It is now 18 months since I was elected and this is my third review of my time as a People’s Deputy. But, instead of looking at what I’ve done in the light of my manifesto, I thought I’d review what the Six Principal Committees had brought to the Assembly.
I started by listing all the Policy Letters each had introduced and I was pleasantly surprised by the variety and work that we have debated. For example the Committee for Home Affairs has covered trading standards, liquor licensing, data protection and most importantly those relating to the Population Management Law.
The Committee for Economic Development has brought subjects effecting the finance industry such as Image Rights, electronic cheque imaging, insolvency review and a joint Policy Letter with P&R on the introduction of the Beneficial Ownership Register for legal entities and an excellent Digital Strategy which was presented to the Assembly but not debated. We are informed they will shortly be submitting the eagerly awaited “Green Paper” setting out their Economic Vision for Guernsey – let’s hope it is, indeed, worth the wait.
The Committee for Employment and Social Security has been fairly quiet if you consider that the usual annual Policy Letters for increasing Benefit and Contribution rates and the Minimum Wage is business as usual. However Same-Sex Marriage legislation would be a major achievement for any Committee and one to be proud of.
The Committee for Education, Sport and Culture has had the most number of contentious items albeit not all brought by themselves to the Chamber. Having resurrected the 11+ debate and discussed the Grant Aided Colleges, they fought off a Motion of No Confidence. The next stage will, however, be the most fraught for them with the debate between the “3 school, post-16 and training colleges” policy versus “the two schools and tertiary college” proposal. Over spending aside and despite the fact I supported the Motion of No Confidence, I find it a shame the uncertainty continues not because of the proposals they are supporting but because I don’t believe they are concentrating on the main aim of improving educational outcomes.
However, the least active in the Assembly have been the Committee for the Environment and Infrastructure and Committee for Health and Social Care albeit they are focusing on major pieces of work namely the energy policy including hydrocarbons and the H&SC target operating model respectively.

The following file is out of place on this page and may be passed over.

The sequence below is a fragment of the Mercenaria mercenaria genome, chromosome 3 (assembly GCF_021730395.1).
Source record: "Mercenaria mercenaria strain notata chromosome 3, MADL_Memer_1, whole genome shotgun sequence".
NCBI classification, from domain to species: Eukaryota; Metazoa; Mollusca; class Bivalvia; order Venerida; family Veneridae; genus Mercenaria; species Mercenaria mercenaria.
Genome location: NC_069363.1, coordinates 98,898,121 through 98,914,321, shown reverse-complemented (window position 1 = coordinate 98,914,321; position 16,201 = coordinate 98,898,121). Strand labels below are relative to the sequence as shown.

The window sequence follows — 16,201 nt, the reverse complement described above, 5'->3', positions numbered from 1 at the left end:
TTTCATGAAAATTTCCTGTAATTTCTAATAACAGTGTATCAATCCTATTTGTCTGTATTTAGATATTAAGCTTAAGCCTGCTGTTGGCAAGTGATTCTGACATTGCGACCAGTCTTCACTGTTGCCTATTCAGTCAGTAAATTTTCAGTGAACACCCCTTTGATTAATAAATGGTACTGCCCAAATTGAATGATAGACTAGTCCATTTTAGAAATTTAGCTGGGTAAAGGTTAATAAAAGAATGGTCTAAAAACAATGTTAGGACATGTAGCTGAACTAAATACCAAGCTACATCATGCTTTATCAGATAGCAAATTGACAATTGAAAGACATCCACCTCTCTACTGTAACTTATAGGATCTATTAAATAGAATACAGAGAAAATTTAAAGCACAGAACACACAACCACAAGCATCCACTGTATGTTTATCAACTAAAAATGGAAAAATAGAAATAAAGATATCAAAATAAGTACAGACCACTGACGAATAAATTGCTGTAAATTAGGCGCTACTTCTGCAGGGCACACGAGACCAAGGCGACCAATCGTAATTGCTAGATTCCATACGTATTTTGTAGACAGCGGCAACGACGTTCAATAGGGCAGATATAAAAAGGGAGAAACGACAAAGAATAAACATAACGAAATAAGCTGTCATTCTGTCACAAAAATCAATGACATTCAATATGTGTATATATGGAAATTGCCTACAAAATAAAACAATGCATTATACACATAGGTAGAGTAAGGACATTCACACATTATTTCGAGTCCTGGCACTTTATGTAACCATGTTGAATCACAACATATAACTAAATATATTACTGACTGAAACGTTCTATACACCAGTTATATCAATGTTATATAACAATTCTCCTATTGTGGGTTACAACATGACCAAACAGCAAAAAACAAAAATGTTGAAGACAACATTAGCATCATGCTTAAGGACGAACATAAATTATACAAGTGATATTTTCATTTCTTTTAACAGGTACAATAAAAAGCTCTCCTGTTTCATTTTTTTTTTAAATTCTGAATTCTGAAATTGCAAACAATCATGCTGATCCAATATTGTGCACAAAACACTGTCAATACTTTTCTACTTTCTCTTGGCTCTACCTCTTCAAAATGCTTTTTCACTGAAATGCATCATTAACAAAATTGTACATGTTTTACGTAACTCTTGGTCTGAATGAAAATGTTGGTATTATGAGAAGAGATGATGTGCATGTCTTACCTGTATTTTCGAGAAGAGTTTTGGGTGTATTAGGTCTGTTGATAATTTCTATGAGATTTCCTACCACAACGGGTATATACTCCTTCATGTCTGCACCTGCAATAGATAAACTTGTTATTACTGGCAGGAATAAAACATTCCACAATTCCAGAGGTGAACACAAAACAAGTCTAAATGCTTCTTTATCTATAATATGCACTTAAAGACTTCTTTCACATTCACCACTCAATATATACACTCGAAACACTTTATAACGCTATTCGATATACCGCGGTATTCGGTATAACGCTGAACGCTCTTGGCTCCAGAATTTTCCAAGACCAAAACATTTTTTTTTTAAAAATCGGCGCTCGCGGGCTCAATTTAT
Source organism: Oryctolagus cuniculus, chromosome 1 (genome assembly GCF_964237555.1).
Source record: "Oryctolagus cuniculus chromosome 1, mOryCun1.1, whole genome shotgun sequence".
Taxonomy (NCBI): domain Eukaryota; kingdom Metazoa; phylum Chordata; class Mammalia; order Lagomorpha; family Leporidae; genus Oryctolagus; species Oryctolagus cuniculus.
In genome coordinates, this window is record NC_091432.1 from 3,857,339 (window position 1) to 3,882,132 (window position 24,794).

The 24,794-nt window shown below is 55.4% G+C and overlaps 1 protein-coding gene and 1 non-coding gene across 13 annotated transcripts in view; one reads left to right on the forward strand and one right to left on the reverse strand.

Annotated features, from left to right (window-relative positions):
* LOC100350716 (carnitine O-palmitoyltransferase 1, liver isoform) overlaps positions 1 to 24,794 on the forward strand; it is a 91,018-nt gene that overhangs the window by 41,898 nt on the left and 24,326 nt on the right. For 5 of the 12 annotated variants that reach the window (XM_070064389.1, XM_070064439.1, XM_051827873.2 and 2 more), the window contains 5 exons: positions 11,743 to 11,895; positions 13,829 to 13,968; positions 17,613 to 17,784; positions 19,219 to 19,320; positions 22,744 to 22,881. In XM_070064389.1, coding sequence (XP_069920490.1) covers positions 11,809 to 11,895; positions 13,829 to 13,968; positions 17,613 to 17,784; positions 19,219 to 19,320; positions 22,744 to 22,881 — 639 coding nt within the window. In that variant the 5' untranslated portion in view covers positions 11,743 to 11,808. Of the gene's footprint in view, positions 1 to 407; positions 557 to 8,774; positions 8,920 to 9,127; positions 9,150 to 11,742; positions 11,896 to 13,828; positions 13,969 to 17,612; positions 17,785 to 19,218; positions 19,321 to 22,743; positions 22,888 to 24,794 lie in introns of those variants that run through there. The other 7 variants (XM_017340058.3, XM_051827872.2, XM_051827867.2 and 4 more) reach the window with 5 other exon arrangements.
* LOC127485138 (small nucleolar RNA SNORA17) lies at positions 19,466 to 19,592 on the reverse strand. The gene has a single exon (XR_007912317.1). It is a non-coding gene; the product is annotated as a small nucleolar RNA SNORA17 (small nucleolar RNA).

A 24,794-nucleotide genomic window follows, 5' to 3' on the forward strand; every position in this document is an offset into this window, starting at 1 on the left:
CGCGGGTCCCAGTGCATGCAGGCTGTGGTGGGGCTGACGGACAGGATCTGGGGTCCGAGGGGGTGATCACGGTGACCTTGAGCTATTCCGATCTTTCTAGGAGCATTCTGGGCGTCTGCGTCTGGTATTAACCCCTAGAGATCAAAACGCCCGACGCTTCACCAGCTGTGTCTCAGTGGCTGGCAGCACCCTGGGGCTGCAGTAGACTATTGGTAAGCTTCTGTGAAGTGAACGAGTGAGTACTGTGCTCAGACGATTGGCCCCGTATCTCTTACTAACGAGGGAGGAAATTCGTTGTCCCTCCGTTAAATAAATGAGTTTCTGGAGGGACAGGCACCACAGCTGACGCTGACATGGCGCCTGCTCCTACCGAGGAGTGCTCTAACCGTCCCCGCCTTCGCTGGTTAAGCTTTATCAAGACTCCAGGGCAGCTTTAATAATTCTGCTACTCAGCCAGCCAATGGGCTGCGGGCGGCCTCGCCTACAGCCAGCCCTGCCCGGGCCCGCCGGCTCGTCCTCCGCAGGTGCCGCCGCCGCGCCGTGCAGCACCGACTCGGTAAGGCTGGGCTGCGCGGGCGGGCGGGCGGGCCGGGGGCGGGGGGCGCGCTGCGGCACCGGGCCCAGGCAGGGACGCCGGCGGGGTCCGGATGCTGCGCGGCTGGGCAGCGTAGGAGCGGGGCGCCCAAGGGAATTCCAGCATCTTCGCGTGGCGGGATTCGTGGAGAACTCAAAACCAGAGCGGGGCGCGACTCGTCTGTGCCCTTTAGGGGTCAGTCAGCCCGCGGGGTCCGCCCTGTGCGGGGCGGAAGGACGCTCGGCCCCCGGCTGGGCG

I have had the privilege of being an observer on four of the Principal Committees so far and this has proven most helpful to understand each of their mandates and the work being undertaken: something which is not apparent from my analysis of just the Policy Letters. I hope to follow up next year by attending meetings of the Committee for Education, Sport and Culture and the Committee for Economic Development and so gain a greater understanding of the obstacles they face.
However, I have to return to the two Committees I started with – Home Affairs and Economic Development. Despite the importance of the legislation and the strategy we have seen from EconDev, it is still most disappointing that there has been nothing yet on the transport links which was the number one priority for most during the election. Also, what is going on between these two Committees regarding their Policy Letters on Population Management?
As this is not a subject strictly speaking within EconDev’s mandate and considering the review Home Affairs are undertaking with Policy & Resources, it is a most strange turn of events. Some may say EconDev’s Policy Letter is necessary because there is only a review and there is a need for urgent action. But shortly afterwards Home Affairs issue their own Policy Letter which clearly has been in the making way before the issuance of EconDev’s version.
And today we have another small but important change in policy by Home Affairs. I think, after reading both Policy Letters, it is appears to me that this is an illustration of two Committees working in “silos” and an indication of poor communication within government. It will, therefore, be interesting to hear what the Committees say about how this has been handled.
With the uncertainty of Brexit and the slow pace of growth in our economy, we need to all be optimistic whilst working collaboratively over the next six months and more. So I hope that the silo mentality can finally be put aside and positivity abound as otherwise Guernsey will not be the place we all hope it will be if we don’t.